- A.N. Other
- Naval Aviation, Post WWII
- RAN Ships
- None noted.
- March 2012 edition of the Naval Historical Review (all rights reserved)
LEUT Buchanan recalled the intensity of his first sortie: ‘on the return flight which was made at dusk, then in darkness, it seemed that we took fire from every tree line we crossed.’ Such conditions would continue throughout his deployment, undoubtedly testing his mettle each sortie he flew. In the early morning of 3 December 1970, Viet Cong attacked the 9th AVRN outpost in Vinh Binh Province. By the time an EMU fire support party arrival the South Vietnamese had been overrun.
Early the next day as South Vietnamese soldiers were MEDEVACED onto a patrol boat in the U Minh River Delta, they came under heavy fire. The boat sustained significant damage and began drifting toward the shore where enemy forces were positioned. Fifty meters away, the supporting patrol boat received a direct hit from by a B-40 rocket, exploding. Facing heavy automatic weapons and mortar fire, LEUT Buchanan persisted with the MEDEVAC operation, attempting to withdraw the injured South Vietnamese soldiers from the patrol boat onto his Huey. Realising that the stricken patrol boat crew were effectively trapped, LEUT Buchanan then proceeded to manoeuvre the vessel with his helicopter, an incredible example of his flying talent.
‘LEUT Buchanan hooked the skids of his aircraft onto the boat’s superstructure and towed it to a safe area although he was still receiving heavy automatic weapons and 82 millimetre mortar fire.’ After flying for almost fourteen continuous hours under imposing conditions LEUT Buchanan demonstrated momentous courage and initiative. ‘For his coolness, determination and courage under fire’ he was awarded the Australian Distinguished Flying Cross.
RANHFV and the RAN Fleet Air Arm
Although relatively unknown to the Australian public and military community, the pilots, observers, aircrew and technicians of the RANHFV embodied the values of the RAN, showing great courage and commitment in their duty. Such commitment is emphasised by the US Captain Jerry Johnson’s comment that ‘some of the crewman would fly all day and then work on their helicopters all night so we could get them up. Some of them even slept in the helicopters.’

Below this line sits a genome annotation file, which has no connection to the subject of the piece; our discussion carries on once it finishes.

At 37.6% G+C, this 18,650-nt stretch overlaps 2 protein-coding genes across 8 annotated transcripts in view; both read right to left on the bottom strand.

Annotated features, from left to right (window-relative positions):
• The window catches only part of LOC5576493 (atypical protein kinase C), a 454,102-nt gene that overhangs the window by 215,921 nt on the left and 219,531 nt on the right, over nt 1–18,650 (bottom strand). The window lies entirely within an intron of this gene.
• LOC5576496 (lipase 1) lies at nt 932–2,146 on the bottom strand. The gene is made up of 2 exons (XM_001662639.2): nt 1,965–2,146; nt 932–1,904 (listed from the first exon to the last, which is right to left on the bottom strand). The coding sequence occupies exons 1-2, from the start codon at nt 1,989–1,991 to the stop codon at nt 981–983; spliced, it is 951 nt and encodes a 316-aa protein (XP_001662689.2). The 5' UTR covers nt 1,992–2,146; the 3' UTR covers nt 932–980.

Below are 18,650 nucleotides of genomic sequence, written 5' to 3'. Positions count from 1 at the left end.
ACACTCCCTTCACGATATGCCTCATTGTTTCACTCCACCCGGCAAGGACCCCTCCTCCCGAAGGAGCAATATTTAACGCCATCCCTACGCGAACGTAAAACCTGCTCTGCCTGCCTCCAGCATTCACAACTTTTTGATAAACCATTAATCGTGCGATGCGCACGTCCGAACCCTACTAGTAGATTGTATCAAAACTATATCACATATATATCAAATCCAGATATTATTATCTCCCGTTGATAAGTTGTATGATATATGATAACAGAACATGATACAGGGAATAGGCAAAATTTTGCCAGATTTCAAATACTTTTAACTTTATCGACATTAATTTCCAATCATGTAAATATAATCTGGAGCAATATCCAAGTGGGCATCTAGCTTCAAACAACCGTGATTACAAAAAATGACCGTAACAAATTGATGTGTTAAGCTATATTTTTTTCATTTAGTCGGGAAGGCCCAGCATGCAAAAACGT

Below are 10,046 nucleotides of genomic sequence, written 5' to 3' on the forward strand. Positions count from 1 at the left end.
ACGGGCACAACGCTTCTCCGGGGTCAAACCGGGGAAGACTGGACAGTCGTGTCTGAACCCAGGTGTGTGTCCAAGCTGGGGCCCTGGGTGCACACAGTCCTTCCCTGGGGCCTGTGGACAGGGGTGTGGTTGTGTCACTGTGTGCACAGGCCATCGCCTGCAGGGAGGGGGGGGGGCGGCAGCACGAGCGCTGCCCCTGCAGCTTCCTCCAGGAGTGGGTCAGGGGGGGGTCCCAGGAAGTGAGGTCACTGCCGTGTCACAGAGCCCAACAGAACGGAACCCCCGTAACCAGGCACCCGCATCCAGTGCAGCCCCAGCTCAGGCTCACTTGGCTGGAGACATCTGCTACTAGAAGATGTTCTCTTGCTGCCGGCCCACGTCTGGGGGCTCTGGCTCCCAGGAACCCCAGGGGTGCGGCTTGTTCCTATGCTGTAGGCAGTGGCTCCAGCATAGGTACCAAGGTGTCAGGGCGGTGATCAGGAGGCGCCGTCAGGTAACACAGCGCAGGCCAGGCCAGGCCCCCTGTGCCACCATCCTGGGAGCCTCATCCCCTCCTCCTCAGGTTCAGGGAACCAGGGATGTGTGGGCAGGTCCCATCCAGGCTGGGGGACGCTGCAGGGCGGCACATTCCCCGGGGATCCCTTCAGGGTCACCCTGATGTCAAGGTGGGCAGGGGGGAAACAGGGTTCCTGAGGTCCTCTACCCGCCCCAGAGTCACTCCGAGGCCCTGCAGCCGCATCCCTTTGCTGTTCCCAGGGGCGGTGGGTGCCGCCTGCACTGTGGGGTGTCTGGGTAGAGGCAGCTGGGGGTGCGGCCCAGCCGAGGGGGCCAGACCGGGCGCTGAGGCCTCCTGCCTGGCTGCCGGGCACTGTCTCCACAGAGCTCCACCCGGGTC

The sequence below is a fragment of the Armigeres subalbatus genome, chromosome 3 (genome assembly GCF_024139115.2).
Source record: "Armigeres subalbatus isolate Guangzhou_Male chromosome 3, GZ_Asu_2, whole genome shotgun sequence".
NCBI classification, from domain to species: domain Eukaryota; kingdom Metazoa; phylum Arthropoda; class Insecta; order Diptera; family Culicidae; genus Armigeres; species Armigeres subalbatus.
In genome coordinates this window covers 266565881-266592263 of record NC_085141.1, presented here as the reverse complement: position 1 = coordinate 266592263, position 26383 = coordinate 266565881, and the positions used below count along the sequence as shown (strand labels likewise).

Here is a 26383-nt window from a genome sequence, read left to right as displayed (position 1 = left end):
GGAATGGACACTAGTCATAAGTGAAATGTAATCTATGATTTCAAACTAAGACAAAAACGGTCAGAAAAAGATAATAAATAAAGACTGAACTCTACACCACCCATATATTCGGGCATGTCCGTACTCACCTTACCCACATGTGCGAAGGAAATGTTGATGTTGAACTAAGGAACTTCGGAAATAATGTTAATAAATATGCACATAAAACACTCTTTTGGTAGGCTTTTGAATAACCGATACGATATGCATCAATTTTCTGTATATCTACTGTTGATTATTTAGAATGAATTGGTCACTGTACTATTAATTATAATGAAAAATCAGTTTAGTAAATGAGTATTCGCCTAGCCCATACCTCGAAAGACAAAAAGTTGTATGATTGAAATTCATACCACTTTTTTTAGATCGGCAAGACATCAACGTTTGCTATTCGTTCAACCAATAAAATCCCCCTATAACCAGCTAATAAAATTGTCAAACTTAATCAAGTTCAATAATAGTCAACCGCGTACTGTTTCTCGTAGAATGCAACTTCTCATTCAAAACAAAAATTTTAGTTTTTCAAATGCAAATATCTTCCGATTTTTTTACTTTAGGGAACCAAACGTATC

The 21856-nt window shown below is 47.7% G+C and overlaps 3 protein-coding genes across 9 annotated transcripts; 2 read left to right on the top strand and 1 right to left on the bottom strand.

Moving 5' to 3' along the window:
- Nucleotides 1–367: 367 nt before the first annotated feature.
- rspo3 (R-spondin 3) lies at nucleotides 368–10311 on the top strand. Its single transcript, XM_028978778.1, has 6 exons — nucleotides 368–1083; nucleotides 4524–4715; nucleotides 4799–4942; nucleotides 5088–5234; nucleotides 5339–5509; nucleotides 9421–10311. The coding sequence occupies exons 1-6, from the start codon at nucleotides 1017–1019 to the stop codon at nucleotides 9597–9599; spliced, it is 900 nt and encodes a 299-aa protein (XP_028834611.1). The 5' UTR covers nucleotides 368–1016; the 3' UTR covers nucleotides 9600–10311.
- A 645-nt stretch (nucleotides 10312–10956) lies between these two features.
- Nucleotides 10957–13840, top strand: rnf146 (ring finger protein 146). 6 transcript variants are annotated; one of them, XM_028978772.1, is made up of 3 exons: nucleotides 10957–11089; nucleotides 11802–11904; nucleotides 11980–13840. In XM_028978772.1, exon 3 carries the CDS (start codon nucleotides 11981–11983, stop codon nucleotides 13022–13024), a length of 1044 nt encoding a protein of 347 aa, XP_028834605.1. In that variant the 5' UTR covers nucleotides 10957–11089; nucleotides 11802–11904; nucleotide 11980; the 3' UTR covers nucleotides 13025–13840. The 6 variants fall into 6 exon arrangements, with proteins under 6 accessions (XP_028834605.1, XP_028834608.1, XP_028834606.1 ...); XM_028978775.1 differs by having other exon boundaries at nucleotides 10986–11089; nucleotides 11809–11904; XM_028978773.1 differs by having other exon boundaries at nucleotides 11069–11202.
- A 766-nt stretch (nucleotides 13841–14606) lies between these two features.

The tenacity of the EMU’s is summed up in a congratulatory signal sent by a commander of ground troops, which praised the unit’s ability to ‘get the bloody job done.’ This quote was to be adopted as the unit’s unofficial motto.
Members of RANHFV, such as SBLT Perry and LEUT Buchanan, demonstrated the unique qualities of Australian’s in conflict. Under high intensity combat, very testing environmental conditions and unique interoperable circumstances the men of RANHFV served with heroic distinction and maintained a high degree of professional competency. Furthermore, the RANHFV managed to preserve a certain ‘Aussie larrikin’ individuality as they seriously practised the business of ‘getting the bloody job done’—risks were certainly taken but the end aim was to get the job done and if the rule book had to go out of the window, such was life. These are the qualities that set the example for members of the Fleet Air Arm today.
The two accounts documented above provide an illustrious example to aspiring RAN aviators, the whole Australian Defence Force and indeed the wider Australian community. It is important to note that many members of the RANHFV were nominated for foreign awards but under rules in place at that time were unable to receive them. Similarly, the actions and stories of the RANHFV have unfortunately fallen victim to the political unpopularity of the Vietnam War and have been somewhat lost over time. Perhaps this short essay is a timely reminder of the need for further detailed research into the exploits of the RANHFV.
For reasons of space, the bibliography and many endnotes have been omitted. The full text of this essay is available upon request to the Naval Historical Society.
 M. Speedy & B. Ray, A Bloody Job Well Done: The History of the Royal Australian Navy Helicopter Flight Vietnam, Camprint Communications, Canberra Act, 2008, p. 201.
 M. Speedy & B. Ray, p. 152-154.
 P. Ham, Vietnam: the Australian War, Harper Collins, Sydney, 2007, p.398.
 M. Speedy & B. Ray, p. 178.
 M. Speedy & B. Ray, p. ii.